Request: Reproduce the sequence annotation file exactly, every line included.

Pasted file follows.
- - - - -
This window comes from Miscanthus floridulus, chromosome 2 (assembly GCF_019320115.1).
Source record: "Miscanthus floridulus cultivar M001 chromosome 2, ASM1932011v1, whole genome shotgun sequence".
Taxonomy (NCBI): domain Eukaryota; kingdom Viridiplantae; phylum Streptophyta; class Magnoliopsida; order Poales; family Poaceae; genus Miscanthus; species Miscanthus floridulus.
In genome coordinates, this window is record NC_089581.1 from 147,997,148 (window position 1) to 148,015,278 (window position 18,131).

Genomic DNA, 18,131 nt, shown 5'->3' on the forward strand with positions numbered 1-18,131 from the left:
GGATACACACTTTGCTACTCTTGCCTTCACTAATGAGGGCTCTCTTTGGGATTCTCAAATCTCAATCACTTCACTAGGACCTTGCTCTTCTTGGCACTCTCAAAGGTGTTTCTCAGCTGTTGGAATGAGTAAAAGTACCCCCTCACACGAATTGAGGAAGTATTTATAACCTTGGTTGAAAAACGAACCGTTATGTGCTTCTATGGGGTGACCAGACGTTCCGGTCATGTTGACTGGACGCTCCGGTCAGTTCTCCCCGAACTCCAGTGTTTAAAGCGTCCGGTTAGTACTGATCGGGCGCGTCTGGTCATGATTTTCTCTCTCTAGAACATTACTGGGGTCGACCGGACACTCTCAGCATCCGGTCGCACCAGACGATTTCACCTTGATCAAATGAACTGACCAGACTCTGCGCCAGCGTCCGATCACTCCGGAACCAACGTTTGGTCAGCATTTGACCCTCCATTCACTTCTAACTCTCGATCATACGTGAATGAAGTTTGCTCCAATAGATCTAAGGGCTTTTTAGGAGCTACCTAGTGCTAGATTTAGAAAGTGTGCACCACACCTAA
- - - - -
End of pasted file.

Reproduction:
This window comes from Miscanthus floridulus, chromosome 2 (assembly GCF_019320115.1).
Source record: "Miscanthus floridulus cultivar M001 chromosome 2, ASM1932011v1, whole genome shotgun sequence".
Taxonomy (NCBI): domain Eukaryota; kingdom Viridiplantae; phylum Streptophyta; class Magnoliopsida; order Poales; family Poaceae; genus Miscanthus; species Miscanthus floridulus.
In genome coordinates, this window is record NC_089581.1 from 147,997,148 (window position 1) to 148,015,278 (window position 18,131).

Genomic DNA, 18,131 nt, shown 5'->3' on the forward strand with positions numbered 1-18,131 from the left:
GGATACACACTTTGCTACTCTTGCCTTCACTAATGAGGGCTCTCTTTGGGATTCTCAAATCTCAATCACTTCACTAGGACCTTGCTCTTCTTGGCACTCTCAAAGGTGTTTCTCAGCTGTTGGAATGAGTAAAAGTACCCCCTCACACGAATTGAGGAAGTATTTATAACCTTGGTTGAAAAACGAACCGTTATGTGCTTCTATGGGGTGACCAGACGTTCCGGTCATGTTGACTGGACGCTCCGGTCAGTTCTCCCCGAACTCCAGTGTTTAAAGCGTCCGGTTAGTACTGATCGGGCGCGTCTGGTCATGATTTTCTCTCTCTAGAACATTACTGGGGTCGACCGGACACTCTCAGCATCCGGTCGCACCAGACGATTTCACCTTGATCAAATGAACTGACCAGACTCTGCGCCAGCGTCCGATCACTCCGGAACCAACGTTTGGTCAGCATTTGACCCTCCATTCACTTCTAACTCTCGATCATACGTGAATGAAGTTTGCTCCAATAGATCTAAGGGCTTTTTAGGAGCTACCTAGTGCTAGATTTAGAAAGTGTGCACCACACCTAA